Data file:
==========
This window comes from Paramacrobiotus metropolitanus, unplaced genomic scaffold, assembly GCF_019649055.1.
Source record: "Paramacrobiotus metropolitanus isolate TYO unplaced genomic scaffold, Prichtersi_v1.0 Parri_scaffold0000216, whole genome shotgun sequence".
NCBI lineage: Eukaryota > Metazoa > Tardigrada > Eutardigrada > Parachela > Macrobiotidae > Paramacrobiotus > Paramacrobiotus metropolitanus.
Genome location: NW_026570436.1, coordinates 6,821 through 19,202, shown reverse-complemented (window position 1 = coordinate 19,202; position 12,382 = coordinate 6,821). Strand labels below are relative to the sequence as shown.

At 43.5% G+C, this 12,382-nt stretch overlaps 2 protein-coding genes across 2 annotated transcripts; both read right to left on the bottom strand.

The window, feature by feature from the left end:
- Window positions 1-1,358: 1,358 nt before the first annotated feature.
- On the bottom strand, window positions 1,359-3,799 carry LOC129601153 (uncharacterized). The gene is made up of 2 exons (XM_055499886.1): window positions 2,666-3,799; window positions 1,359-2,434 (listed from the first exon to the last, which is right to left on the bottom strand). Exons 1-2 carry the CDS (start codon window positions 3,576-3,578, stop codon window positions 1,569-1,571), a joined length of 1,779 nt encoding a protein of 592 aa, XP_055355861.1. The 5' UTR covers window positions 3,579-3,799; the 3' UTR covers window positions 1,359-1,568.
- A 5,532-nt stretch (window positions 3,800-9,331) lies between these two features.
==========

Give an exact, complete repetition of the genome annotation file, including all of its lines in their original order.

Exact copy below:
This window comes from Paramacrobiotus metropolitanus, unplaced genomic scaffold, assembly GCF_019649055.1.
Source record: "Paramacrobiotus metropolitanus isolate TYO unplaced genomic scaffold, Prichtersi_v1.0 Parri_scaffold0000216, whole genome shotgun sequence".
NCBI lineage: Eukaryota > Metazoa > Tardigrada > Eutardigrada > Parachela > Macrobiotidae > Paramacrobiotus > Paramacrobiotus metropolitanus.
Genome location: NW_026570436.1, coordinates 6,821 through 19,202, shown reverse-complemented (window position 1 = coordinate 19,202; position 12,382 = coordinate 6,821). Strand labels below are relative to the sequence as shown.

At 43.5% G+C, this 12,382-nt stretch overlaps 2 protein-coding genes across 2 annotated transcripts; both read right to left on the bottom strand.

The window, feature by feature from the left end:
- Window positions 1-1,358: 1,358 nt before the first annotated feature.
- On the bottom strand, window positions 1,359-3,799 carry LOC129601153 (uncharacterized). The gene is made up of 2 exons (XM_055499886.1): window positions 2,666-3,799; window positions 1,359-2,434 (listed from the first exon to the last, which is right to left on the bottom strand). Exons 1-2 carry the CDS (start codon window positions 3,576-3,578, stop codon window positions 1,569-1,571), a joined length of 1,779 nt encoding a protein of 592 aa, XP_055355861.1. The 5' UTR covers window positions 3,579-3,799; the 3' UTR covers window positions 1,359-1,568.
- A 5,532-nt stretch (window positions 3,800-9,331) lies between these two features.